NICK EICHER, HOST: Today is Tuesday, May 17th. Good morning! This is The World and Everything in It from listener-supported WORLD Radio. I’m Nick Eicher.
MARY REICHARD, HOST: And I’m Mary Reichard. Here’s WORLD commentator Whitney Williams on things unseen and seen.
Mix: “Oooh there they are.”
Colt: “You see them?”
Mix: “Oh yeah.”
WHITNEY WILLIAMS, COMMENTATOR: It was a dark night in North Central Texas. No moon. No cars or homes for miles. Just my husband, our eldest son, and me bumping our way through a remote pasture in our blue Chevy Silverado. A small, dirty speck in an expanse of solitude.
Mix: “Oh, dude, yes, here we go.”
My husband slowed the truck to a stop, put it in park, turned it off, and told us we’d make the rest of our journey on foot. Our son decided to stay in the truck.
Whitney: “Alright, stay here.” (Truck door slams)
Colt: “How long you gonna be?”
Whitney: “Five minutes.” (Second truck door slams)
A minute or so into our walk, the truck’s interior lights went off, leaving us to the darkness. I did the wave-hand-in-front-of-face test and saw nothing. My steps adjusted accordingly: Slow, cautious, knees slightly bent, forearms outstretched for additional balance. I felt vulnerable, not able to see. I feared a minute variation in my course would eventually send me straight into the barbed wire fence that I trusted was still about eight feet to my right. A rolled ankle also rolled through my mind—the dirt road beneath our feet had recently been mud, rutted up by truck and tractor tires
Mix whispering: “Alright, they’re still up there a ways …”
My husband was more sure-footed and I suspect two things gave him such confidence. First, he had a clear mission—sneak up on some wild hogs and thin out the herd. He was passionate about this mission, I might add. The second thing that helped him move forward into the black night with confidence—a new thermal rifle scope. He had eyes to see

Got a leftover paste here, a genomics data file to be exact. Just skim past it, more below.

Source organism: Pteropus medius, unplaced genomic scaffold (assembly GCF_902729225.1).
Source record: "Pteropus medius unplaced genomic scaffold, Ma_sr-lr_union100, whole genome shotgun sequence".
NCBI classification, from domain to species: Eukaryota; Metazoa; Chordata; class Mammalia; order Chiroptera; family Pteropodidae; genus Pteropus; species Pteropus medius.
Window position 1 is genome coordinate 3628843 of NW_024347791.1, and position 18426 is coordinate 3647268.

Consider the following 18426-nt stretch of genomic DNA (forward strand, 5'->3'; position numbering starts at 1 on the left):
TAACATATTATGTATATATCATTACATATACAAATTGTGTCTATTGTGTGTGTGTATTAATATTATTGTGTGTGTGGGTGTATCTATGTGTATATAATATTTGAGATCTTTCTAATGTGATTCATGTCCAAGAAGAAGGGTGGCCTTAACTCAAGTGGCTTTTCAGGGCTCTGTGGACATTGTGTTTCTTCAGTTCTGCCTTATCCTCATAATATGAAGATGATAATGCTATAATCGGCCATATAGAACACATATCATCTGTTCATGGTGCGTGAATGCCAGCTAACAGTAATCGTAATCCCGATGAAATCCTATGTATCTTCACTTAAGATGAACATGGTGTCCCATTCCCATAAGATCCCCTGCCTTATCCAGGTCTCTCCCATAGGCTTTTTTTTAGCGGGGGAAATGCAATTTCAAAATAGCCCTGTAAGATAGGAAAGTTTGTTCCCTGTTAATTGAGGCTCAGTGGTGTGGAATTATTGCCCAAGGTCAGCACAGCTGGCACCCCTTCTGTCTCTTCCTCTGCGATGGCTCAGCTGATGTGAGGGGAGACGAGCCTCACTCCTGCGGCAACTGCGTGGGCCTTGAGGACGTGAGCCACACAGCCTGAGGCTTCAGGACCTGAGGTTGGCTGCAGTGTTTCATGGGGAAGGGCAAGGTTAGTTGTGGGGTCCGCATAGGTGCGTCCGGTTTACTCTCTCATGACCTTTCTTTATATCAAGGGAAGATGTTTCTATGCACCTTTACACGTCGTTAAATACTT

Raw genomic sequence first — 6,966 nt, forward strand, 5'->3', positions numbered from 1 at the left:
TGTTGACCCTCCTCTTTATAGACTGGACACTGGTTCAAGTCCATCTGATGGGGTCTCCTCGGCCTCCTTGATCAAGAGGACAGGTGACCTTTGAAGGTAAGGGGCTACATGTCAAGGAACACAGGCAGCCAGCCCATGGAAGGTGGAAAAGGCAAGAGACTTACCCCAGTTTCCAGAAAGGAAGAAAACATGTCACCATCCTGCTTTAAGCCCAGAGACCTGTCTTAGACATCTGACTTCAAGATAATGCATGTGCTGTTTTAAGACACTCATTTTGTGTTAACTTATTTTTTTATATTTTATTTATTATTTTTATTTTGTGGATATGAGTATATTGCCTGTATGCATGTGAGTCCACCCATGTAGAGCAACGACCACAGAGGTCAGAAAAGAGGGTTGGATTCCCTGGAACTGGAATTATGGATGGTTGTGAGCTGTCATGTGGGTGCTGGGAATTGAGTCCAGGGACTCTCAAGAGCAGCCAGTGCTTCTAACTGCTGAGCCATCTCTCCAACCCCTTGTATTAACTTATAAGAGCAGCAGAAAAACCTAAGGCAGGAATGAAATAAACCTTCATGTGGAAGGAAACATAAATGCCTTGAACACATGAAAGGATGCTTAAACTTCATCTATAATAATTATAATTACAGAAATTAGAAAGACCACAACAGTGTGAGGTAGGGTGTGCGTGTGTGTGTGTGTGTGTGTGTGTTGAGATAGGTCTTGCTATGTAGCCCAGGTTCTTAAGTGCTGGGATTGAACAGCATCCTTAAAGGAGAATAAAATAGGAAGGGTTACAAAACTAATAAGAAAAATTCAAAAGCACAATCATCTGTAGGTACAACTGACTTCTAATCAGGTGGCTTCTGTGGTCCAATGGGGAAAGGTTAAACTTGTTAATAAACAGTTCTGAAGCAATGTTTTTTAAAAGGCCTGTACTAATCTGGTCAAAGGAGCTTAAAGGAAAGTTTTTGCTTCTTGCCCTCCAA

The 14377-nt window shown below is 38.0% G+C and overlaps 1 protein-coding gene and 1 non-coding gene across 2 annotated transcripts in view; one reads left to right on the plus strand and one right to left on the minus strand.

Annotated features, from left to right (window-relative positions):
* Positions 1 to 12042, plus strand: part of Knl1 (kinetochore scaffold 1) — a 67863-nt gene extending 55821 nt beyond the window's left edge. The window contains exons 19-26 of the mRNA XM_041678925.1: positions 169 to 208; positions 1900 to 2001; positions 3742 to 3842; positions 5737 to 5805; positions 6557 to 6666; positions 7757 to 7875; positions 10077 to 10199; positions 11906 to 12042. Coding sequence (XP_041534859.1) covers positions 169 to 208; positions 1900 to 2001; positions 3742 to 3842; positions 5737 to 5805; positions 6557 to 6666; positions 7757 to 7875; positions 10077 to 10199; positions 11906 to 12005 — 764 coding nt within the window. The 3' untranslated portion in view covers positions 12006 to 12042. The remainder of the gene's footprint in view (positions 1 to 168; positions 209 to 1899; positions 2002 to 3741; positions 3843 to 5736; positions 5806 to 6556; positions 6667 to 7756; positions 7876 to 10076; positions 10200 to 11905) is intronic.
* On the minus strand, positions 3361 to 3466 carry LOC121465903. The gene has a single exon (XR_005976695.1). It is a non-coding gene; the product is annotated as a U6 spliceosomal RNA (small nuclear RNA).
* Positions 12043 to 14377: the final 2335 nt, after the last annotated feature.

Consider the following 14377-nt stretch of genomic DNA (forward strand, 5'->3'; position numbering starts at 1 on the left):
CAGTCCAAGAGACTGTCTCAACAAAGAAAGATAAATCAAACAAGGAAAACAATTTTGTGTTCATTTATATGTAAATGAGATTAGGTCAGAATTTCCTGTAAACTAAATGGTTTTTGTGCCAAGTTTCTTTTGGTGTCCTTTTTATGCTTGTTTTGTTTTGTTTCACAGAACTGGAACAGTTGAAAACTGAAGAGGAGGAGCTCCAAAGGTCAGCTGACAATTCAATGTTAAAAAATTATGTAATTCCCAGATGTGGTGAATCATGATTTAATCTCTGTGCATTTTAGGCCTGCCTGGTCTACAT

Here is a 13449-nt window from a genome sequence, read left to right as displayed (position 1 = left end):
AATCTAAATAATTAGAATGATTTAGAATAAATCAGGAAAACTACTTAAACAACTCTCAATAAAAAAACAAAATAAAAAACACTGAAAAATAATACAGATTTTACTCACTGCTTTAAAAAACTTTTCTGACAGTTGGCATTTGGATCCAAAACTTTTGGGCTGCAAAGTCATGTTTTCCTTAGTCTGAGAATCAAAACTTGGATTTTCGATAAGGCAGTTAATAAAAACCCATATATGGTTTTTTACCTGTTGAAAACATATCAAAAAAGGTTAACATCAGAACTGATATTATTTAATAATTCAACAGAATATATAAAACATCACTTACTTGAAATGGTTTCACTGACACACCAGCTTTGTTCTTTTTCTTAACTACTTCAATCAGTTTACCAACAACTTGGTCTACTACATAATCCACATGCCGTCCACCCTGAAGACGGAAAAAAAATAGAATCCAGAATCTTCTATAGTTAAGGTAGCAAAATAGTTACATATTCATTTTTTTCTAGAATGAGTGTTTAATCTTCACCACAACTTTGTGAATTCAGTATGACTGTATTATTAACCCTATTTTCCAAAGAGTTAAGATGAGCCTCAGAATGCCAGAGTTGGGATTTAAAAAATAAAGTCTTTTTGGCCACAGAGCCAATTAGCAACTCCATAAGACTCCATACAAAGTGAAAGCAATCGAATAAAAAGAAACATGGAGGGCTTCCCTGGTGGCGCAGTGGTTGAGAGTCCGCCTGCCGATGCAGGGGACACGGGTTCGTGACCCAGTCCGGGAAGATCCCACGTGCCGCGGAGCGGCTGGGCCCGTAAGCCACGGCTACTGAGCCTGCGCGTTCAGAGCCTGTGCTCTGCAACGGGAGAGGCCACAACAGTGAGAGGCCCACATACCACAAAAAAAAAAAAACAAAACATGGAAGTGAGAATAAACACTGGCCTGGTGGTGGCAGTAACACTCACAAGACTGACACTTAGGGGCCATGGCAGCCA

Whitney whispers: “What?”
Mix: “They’re moving off.”
Whitney: “Is it pigs?” [crickets chirping]
And soon, I did, too. About a hundred yards in, we stopped walking so I could have a look through his new toy. Gun in my hands, its butt on my shoulder, I lowered my right eye down to the thermal scope. Suddenly, I could see the limitations of my human senses. Dozens of creatures moved about us, each glowing a bright hot white. Deer and cows—they’d been there all along. But I had been blind to their presence.
“Just because you can’t see something, doesn’t mean it’s not there,” the moment preached. How cliche, I chuckled to myself, as I gave the gun back to my husband. But still, I settled into the idea, imagining the white hot glow of our adversary, the devil, prowling around us like a roaring lion, seeking someone to devour (1 Peter 5:8); the angel of the Lord encamping all around those who fear God, delivering them (Psalm 34:7); the heavenly horses and chariots of fire that came to the prophet Elisha’s aid as the Syrian Army stared him down. “Do not be afraid,” Elisha told his fearful servant, who at first, only had eyes to see the physical army before them, “for those who are with us are more than those who are with them” (2 Kings 6). I pondered Ephesians 6:12, which tells us that our true fight is not against flesh and blood.
I laid all this out before my husband during an early evening jog in a field near our home, comparing the Bible to his new thermal rifle scope. “It kind of gives us eyes to see, you know?”
After a long pause, I asked him, huffing: “What are your thoughts when you’re out there in total darkness and then suddenly you’re able to see the reality of what’s around you?”
He responded almost immediately: “I’m thinking: ‘What’s my next move?’”
“You’re disappointed in my response, aren’t you?” he asked me.
“No,” I said. “I actually think it’s perfect.”
I’m Whitney Williams.
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